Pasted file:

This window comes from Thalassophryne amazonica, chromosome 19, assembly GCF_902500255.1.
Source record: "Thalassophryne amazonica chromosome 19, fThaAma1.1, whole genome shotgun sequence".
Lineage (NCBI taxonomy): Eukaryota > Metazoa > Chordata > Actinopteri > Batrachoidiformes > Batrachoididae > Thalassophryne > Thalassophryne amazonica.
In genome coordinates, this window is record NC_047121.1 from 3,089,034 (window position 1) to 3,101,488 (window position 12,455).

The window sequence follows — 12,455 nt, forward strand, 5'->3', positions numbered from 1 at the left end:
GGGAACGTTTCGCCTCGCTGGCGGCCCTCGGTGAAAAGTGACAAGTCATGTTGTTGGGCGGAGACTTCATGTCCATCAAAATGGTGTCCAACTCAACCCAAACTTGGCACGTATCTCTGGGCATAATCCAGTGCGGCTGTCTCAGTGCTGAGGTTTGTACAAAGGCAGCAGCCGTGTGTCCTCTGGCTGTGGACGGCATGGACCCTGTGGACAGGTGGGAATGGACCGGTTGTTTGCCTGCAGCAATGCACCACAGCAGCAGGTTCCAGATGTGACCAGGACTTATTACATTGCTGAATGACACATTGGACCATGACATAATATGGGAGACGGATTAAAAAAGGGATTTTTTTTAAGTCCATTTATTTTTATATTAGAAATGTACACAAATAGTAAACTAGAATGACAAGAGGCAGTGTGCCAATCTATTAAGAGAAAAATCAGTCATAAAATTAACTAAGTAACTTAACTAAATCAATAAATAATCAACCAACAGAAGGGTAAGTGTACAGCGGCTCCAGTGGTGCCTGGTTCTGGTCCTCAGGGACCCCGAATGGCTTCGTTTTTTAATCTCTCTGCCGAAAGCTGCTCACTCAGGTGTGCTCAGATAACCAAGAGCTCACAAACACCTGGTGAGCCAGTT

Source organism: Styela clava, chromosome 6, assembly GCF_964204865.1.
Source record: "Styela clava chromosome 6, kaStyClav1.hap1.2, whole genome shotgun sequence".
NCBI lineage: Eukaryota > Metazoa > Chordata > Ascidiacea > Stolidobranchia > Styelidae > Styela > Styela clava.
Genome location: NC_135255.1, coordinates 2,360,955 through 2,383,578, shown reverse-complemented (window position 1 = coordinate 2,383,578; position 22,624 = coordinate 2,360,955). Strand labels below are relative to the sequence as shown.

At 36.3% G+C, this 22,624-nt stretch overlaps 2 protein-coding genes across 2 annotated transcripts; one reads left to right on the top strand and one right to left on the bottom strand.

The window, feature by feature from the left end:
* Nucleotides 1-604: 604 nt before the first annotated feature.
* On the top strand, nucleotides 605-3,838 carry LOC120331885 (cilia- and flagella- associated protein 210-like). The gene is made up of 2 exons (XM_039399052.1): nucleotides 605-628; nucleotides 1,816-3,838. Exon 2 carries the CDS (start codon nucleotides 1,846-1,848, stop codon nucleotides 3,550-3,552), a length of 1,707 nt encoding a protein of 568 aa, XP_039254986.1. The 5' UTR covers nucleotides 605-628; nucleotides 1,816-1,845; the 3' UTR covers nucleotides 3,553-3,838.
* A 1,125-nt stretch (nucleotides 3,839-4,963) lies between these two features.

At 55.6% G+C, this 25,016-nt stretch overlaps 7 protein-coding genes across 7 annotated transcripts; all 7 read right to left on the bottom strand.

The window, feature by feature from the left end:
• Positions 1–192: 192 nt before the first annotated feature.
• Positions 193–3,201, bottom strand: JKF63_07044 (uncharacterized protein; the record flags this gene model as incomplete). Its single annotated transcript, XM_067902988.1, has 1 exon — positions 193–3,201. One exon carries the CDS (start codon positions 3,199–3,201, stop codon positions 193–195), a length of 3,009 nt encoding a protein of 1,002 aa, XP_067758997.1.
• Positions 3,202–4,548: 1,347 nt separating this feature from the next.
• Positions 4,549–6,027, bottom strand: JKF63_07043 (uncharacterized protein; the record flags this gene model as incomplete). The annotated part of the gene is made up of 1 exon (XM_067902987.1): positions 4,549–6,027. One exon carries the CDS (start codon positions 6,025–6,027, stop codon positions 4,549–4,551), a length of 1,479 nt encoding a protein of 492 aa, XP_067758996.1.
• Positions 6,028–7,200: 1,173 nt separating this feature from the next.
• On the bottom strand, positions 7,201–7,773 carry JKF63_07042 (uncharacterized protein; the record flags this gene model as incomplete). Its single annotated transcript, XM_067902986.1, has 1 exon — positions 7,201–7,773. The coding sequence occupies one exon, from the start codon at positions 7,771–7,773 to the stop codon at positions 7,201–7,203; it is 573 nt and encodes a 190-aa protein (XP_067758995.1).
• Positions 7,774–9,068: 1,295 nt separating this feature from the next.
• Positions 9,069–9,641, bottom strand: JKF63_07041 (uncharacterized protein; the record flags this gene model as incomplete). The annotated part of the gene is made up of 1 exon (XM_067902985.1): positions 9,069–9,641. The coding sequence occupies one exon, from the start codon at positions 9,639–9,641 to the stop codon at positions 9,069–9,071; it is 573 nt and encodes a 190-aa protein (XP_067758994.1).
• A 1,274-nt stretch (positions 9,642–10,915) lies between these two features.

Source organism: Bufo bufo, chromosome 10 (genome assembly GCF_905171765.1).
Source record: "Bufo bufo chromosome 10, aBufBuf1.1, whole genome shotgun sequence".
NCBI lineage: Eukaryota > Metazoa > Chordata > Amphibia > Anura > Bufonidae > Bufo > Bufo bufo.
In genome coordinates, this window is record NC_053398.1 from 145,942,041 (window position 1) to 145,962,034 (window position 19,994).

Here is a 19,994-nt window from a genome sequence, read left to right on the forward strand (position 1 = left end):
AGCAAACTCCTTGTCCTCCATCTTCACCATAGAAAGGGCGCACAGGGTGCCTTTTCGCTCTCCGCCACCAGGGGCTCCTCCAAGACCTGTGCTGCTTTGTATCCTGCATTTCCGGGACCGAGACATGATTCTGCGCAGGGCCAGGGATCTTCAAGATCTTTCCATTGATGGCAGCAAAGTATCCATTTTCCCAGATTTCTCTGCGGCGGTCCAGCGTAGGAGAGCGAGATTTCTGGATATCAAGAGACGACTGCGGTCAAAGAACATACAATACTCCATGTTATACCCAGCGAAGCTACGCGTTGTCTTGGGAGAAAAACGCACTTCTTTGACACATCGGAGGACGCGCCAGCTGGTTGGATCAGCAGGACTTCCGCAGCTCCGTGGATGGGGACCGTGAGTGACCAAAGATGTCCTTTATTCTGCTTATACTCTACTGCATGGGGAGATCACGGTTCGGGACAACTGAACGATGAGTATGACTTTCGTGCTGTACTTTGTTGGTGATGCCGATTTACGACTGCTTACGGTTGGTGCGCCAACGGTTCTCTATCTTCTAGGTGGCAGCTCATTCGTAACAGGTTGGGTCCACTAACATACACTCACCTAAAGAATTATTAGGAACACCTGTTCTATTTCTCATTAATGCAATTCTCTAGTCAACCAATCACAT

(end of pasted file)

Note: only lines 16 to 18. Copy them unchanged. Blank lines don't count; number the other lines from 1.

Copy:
At 55.6% G+C, this 25,016-nt stretch overlaps 7 protein-coding genes across 7 annotated transcripts; all 7 read right to left on the bottom strand.

The window, feature by feature from the left end:
• Positions 1–192: 192 nt before the first annotated feature.